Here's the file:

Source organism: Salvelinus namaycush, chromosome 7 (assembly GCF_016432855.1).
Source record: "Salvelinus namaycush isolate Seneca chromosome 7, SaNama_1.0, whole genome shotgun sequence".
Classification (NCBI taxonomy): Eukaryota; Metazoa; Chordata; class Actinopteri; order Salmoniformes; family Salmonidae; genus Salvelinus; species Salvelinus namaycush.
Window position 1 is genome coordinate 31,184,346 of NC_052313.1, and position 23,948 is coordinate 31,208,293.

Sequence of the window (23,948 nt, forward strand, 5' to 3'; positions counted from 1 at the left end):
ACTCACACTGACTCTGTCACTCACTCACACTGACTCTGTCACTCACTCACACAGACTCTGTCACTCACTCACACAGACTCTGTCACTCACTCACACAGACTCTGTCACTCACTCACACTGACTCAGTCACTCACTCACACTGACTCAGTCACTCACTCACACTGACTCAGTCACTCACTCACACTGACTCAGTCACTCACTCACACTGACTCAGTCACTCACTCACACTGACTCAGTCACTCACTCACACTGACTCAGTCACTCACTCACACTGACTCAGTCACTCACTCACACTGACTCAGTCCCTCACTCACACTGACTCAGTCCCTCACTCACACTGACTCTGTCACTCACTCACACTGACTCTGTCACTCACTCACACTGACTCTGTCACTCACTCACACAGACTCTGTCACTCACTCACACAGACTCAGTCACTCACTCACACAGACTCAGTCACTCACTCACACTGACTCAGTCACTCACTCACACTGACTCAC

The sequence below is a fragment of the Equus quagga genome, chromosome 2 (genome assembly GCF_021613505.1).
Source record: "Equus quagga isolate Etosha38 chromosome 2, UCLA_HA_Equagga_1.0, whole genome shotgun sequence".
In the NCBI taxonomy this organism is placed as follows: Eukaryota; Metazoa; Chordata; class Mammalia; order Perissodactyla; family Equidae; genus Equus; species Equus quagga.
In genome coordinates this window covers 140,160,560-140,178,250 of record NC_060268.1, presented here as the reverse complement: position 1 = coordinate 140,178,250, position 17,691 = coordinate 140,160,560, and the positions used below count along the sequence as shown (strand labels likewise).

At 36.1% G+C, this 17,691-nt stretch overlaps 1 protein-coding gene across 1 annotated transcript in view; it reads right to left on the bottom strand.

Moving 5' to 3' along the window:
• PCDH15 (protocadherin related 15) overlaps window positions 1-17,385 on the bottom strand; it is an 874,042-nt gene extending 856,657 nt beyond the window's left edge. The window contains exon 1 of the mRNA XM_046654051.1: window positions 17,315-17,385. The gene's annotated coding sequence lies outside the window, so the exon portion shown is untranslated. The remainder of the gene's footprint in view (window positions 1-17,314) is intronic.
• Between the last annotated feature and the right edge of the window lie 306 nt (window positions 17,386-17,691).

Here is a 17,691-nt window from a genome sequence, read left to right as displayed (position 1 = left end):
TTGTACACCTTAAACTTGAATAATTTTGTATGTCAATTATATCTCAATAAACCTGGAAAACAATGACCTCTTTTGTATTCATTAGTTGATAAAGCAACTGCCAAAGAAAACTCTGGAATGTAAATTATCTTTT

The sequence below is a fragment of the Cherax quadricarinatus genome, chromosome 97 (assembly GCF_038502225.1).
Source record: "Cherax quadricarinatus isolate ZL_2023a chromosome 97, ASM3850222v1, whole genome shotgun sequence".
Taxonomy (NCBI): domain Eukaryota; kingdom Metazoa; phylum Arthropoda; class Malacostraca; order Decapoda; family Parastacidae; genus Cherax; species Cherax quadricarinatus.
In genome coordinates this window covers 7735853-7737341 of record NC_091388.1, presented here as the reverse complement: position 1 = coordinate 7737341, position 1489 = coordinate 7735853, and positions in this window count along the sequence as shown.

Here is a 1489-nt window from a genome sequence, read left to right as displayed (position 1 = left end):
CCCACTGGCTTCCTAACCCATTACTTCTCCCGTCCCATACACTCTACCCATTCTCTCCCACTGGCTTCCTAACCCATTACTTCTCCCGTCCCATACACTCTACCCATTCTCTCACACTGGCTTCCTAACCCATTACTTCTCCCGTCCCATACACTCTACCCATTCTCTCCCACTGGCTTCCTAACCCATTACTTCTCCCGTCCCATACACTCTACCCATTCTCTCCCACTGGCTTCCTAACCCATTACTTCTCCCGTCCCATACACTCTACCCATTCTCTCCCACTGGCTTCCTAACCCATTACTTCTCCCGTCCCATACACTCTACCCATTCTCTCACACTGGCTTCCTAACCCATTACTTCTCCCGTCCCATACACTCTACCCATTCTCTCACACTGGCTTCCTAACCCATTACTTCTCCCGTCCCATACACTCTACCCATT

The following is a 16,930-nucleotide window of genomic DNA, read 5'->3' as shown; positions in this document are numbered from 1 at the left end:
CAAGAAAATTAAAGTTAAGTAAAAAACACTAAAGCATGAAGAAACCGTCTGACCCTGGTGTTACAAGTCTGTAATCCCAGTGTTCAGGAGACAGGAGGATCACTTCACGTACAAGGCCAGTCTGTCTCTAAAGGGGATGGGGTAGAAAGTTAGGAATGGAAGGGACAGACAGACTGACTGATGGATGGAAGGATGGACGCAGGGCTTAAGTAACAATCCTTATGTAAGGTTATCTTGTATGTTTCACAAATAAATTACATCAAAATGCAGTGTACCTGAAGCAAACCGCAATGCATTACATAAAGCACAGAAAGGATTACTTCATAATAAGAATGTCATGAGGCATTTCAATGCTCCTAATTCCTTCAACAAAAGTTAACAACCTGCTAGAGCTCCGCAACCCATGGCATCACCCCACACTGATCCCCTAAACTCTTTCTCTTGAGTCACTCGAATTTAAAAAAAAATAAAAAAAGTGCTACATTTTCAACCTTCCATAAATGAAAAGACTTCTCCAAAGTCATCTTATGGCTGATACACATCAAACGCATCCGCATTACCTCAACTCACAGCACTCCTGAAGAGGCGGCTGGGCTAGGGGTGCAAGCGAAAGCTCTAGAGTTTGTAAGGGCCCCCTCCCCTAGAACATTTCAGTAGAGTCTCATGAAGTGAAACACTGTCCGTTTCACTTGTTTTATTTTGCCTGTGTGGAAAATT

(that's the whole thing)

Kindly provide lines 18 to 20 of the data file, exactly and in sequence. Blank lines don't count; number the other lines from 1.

Source record: "Cherax quadricarinatus isolate ZL_2023a chromosome 97, ASM3850222v1, whole genome shotgun sequence".
Taxonomy (NCBI): domain Eukaryota; kingdom Metazoa; phylum Arthropoda; class Malacostraca; order Decapoda; family Parastacidae; genus Cherax; species Cherax quadricarinatus.
In genome coordinates this window covers 7735853-7737341 of record NC_091388.1, presented here as the reverse complement: position 1 = coordinate 7737341, position 1489 = coordinate 7735853, and positions in this window count along the sequence as shown.